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Leaders tackle role of business to peace and sustained development


By Bernie Cahiles-Magkilat


Business and civic leaders from 40 countries around the world will converge in Manila this week for the ”Global Peace Convention 2017” to talk about the role of business in promoting peace and sustainable development.

The Chamber of Commerce of the Philippine Islands (CCPI), the oldest business organization in the country, is hosting for the second time the convention that will open tomorrow, Feb. 27 to March 3, at the Marriott Convention Center. The convention will gather leaders from 40 countries and over 5,000 participants.

Jose Luis Yulo

Jose Luis Yulo

Former Panama President Nicolas Ardito Barletta Vallarino, who was also former World Bank Vice-President, will be one of the speakers at the Business and Economic Forum.

CCPI President Jose Luis Yulo Jr. said the event is a venue for ideas to crystallize and serve as catalyst for business and leaders to follow the path to peace and co-existence that will lead to prosperity and sustained development.

Spearheaded by the Global Peace Foundation, which is headquartered in Washington D.C., this year’s convention will explore innovative, multi-sector responses to challenges of conflict and underdevelopment.

“We are trying to find the new ‘ism’, a paradigm shift, because the current ‘ism’ no longer works,” said Yulo because the world is at “unease and uncomfortable feeling.”

According to Yulo, the concept of prosperism is being challenged and there is a need to rethink the way the world is doing. He cited the “protectionist” approach of US President Trump while China is treading the path to globalization and free trade.

“With the global peace convention, we hope to lead to that universal value even as we maintained our uniqueness from each other,” he stressed.

He noted that ASEAN is rising but “is it good for the world and if it is how do we make it inclusive” as he noted that the discontent arising from globalization was born out of the lost in jobs in the developed countries and widening gap in wealth and resource distribution.

Yulo cited the 2016 Global Peace Index (GPI) which showed that the world became slightly less peaceful in 2016, with the average GPI country score deteriorating by 0.53 percent. The Philippines ranked 139, two notches higher than the 141 ranking in 2015, out of 163 countries surveyed.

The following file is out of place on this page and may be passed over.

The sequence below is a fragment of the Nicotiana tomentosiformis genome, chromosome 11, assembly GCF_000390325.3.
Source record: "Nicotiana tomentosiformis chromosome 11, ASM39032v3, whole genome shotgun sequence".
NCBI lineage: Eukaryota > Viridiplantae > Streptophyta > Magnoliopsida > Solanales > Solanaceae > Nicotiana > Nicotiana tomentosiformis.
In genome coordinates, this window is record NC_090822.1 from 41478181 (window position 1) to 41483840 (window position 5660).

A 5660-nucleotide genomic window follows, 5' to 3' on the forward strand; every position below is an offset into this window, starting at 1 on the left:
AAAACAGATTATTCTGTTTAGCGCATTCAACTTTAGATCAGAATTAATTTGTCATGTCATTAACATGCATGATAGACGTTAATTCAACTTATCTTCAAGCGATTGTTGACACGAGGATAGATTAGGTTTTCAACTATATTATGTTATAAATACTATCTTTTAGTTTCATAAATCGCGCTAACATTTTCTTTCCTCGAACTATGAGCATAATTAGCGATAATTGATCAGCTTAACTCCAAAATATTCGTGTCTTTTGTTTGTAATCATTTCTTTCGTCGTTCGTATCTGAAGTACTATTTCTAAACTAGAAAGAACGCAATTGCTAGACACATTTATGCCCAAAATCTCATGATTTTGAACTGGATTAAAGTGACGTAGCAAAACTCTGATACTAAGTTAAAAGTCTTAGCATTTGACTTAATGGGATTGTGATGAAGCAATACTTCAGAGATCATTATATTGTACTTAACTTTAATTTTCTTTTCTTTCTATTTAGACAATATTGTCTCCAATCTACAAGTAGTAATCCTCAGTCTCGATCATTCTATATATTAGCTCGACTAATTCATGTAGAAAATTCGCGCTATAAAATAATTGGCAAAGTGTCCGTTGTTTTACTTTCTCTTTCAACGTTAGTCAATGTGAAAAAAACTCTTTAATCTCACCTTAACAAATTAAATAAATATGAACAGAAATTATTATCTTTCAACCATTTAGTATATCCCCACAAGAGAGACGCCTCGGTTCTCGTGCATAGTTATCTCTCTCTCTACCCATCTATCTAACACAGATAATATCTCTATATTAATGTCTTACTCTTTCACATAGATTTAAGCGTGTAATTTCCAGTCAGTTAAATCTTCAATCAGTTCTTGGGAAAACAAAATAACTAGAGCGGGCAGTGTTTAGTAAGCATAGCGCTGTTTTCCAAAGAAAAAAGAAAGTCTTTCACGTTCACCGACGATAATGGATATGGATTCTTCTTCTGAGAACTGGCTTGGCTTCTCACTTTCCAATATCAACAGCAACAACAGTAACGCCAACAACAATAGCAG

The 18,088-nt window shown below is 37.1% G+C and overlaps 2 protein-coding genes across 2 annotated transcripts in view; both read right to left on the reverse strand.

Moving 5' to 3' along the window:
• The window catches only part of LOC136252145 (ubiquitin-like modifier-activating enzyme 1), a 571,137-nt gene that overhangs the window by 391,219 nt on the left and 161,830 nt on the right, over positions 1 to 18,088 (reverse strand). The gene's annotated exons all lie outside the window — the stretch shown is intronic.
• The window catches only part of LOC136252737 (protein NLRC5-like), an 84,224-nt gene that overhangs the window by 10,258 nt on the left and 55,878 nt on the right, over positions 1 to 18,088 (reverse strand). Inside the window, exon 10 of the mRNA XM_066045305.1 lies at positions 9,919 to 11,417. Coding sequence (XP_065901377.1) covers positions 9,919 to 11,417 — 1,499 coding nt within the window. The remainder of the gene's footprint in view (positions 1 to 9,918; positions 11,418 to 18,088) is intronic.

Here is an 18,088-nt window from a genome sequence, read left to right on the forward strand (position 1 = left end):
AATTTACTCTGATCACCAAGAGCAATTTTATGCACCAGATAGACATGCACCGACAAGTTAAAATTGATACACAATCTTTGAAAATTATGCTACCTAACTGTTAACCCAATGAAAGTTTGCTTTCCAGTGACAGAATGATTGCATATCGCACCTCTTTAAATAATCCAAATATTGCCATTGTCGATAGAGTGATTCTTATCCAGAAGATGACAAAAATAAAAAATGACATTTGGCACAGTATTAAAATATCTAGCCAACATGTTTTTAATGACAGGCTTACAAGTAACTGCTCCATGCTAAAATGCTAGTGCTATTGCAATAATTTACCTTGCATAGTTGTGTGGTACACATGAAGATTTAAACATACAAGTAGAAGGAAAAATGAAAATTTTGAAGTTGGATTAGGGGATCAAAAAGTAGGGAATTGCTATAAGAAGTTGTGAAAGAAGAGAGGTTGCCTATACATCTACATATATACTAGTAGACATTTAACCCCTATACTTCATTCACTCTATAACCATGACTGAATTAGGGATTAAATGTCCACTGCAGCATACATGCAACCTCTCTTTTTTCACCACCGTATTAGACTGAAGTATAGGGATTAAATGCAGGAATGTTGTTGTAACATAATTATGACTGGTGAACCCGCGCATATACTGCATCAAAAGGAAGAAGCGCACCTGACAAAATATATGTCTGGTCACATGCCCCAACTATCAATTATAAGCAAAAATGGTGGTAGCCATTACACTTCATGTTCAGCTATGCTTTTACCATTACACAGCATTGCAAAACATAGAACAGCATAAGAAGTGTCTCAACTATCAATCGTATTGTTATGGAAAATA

The GPI noted that global economic impact of violence was $13.6 trillion in 2015, or 13.3 percent of world GDP.

The GPI published by the Institute for Economics and Peace (IEP) measures the peacefulness of 163 countries based on 8 pillars for peace: sound business environment, well functioning government, equitable distribution of resources, low levels of corruption, free flow of information, acceptance of the rights of others, high levels of human capital, and good relations with neighbors.

The GPI showed that over the past year, 81 countries improved their peacefulness, while 79 countries deteriorated.

The average deterioration was larger than the average improvement, accounting for the global drop in score. The societal safety and security and ongoing conflict domains both deteriorated, while militarization recorded a slight improvement.

Political terror increased globally, with Europe recording the second biggest deterioration worldwide, after Asia Pacific.

Jinsoo Kim, regional president of Asia Pacific Region, said the convention will not only focus on the role of business to peace but also to areas of Interfaith Peacebuilding, Youth and Service, Innovations in Education, Women’s Leadership, and Korean Unification.

These tracks can help leaders from each sector in coming up with new models that could help promote peace and sustainable development, Kim said.

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